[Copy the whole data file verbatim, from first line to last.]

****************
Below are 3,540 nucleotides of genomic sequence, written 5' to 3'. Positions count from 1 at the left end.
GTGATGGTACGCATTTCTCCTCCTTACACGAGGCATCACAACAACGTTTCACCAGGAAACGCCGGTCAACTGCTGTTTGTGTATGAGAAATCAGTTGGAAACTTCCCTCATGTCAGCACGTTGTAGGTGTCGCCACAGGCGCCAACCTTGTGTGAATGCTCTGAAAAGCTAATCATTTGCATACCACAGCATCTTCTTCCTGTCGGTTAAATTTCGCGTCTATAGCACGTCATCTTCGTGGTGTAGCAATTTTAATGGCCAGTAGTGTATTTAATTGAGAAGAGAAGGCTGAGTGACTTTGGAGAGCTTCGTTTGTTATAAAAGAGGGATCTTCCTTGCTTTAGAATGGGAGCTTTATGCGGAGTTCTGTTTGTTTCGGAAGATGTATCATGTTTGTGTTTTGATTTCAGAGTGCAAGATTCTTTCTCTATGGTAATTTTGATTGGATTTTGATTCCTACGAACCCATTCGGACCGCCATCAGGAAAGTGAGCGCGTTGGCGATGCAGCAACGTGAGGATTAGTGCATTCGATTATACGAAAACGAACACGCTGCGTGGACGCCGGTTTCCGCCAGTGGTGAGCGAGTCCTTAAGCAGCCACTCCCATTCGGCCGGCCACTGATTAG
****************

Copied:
Below are 3,540 nucleotides of genomic sequence, written 5' to 3'. Positions count from 1 at the left end.
GTGATGGTACGCATTTCTCCTCCTTACACGAGGCATCACAACAACGTTTCACCAGGAAACGCCGGTCAACTGCTGTTTGTGTATGAGAAATCAGTTGGAAACTTCCCTCATGTCAGCACGTTGTAGGTGTCGCCACAGGCGCCAACCTTGTGTGAATGCTCTGAAAAGCTAATCATTTGCATACCACAGCATCTTCTTCCTGTCGGTTAAATTTCGCGTCTATAGCACGTCATCTTCGTGGTGTAGCAATTTTAATGGCCAGTAGTGTATTTAATTGAGAAGAGAAGGCTGAGTGACTTTGGAGAGCTTCGTTTGTTATAAAAGAGGGATCTTCCTTGCTTTAGAATGGGAGCTTTATGCGGAGTTCTGTTTGTTTCGGAAGATGTATCATGTTTGTGTTTTGATTTCAGAGTGCAAGATTCTTTCTCTATGGTAATTTTGATTGGATTTTGATTCCTACGAACCCATTCGGACCGCCATCAGGAAAGTGAGCGCGTTGGCGATGCAGCAACGTGAGGATTAGTGCATTCGATTATACGAAAACGAACACGCTGCGTGGACGCCGGTTTCCGCCAGTGGTGAGCGAGTCCTTAAGCAGCCACTCCCATTCGGCCGGCCACTGATTAG